2021 Q3 Toolbox Essentials
Piping It Down: 4 Types of Copper Pipes

Piping It Down: 4 Types of Copper Pipes

What’s one thing in common with refrigerators, air conditioners, water pipes, gas lines, and residential or commercial buildings? Copper pipes.

Although we don’t often see copper pipes, they’re an ever-present part of most construction projects. And rightly so, as they are incredibly long-lasting, resistant to corrosion, and can even inhibit bacterial growth.

That said, there’s more to copper pipes than meets the eye. For one, there are several kinds of copper pipes, with various factors that differentiate them from one another. Specific types of copper tubing all have advantages that fit their designed use. It would be extremely useful for anyone working with them to know the different types and how they differ from one another.

Types of Copper Pipes

In this section, we will discuss the four main types of copper pipes that can be used in different kinds of projects.

DWV Copper Pipe

Considered a mostly outdated form of copper piping, DWV stands for “drains, wastes, and vents.”

As the name implies, the DMV copper pipe is a thin pipe that is often used in drainage and ventilation systems. It can’t withstand high pressure and direct exposure to the elements, which means it’s only suitable for above-ground and preferably indoor applications.

This type of copper piping has mostly been replaced by the relatively sturdier Type M copper pipes, though you can still see them quite often in old houses. They’re identifiable by their yellow markings.

When to use DWV pipes: As mentioned above, most modern projects no longer use the DMV pipes. However, they can be seen installed and still used in older houses as vents or waste disposal routes.

Type M Copper Pipe

The cheapest and thinnest type of copper pipe on this list, the Type M copper pipe is the second most common type of copper pipe on the market. It’s quite versatile and can be used with compression, flare, and sweat fittings.

Sold in both rigid and flexible makes, this type of copper pipe is suited for low-to-medium pressure application. It can’t tolerate intense external or internal pressure due to its thin walls, so it can’t carry a lot of water all at once or be buried deep underground as the mainline.

Because of these characteristics, Type M copper pipes are most often used in residential water lines. The water pressure in residential areas is significantly diluted and is easily within the capacity of most Type M copper pipes. However, some places don’t allow Type M pipes since they’re considered less durable than the thicker Type L pipe.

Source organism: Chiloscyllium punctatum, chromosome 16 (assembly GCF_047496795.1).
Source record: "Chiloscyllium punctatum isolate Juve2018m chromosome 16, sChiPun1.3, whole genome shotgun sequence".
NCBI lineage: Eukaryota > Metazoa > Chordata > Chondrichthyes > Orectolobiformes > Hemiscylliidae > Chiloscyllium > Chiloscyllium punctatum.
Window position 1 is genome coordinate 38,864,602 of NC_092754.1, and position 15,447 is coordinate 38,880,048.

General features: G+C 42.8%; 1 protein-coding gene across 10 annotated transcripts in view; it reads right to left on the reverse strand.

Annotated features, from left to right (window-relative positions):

Type M pipes like the Mueller Type M Rigid Copper Pipe are marked with distinguishing red patterns.

When to use Type M pipes: In standard residential settings, this type of pipe is more than adequate for applications like in-wall plumbing.

Type L Copper Pipe

The Type L pipe is the most well-known copper pipe around. Due to its popularity, it’s what most people refer to when they say “copper pipe.”

This type of copper pipe is sold in both hard and soft forms and is often found in interior and exterior residential plumbing systems. In terms of thickness, it’s between the thinner Type M and the thicker Type K. It’s marked with blue patterns and often costs more to buy compared to the Type M pipe.

Hard Type L is used mainly for outdoor applications since it can withstand the direct elements better than soft copper pipes. It can also withstand more direct pressure.

In addition to this, hard Type L can handle being installed undergrounds, as they can withstand corrosive, acidic water much better than Type M pipes. This much acidity can cause the metallic taste from the pipe to leak into the water and even cause the piping to fail much sooner than expected.

Meanwhile, soft Type L is typically seen in interior applications, such as piping for hot water systems and sprinklers.

When to use Type L pipes: This copper pipe is strong, durable, and versatile. If you want to be doubly sure that your plumbing will last for the next generation or two, Type L pipes are ideal for both indoor or outdoor applications. That is, as long as you don’t mind the cost.

Type K Copper Pipe

The Type K pipe is the thickest type of copper pipe that you can find. Since it’s very thick, it can withstand extremely high internal and external pressures and can withstand the elements, including extreme heat.

It’s sold in both hard and soft forms and can be used with both compression and flare fittings. Because of its thickness, it’s the heaviest type of pipe as well as the most expensive on the list.

Because Type K can withstand pretty much everything, it’s often used in high-pressure, high-volume industrial applications. This includes mainlines for water distribution, oil distribution, fire protection, and temperature systems. Soft Type K pipes, in particular, can be conveniently buried in trenches and are not choosy when it comes to fittings.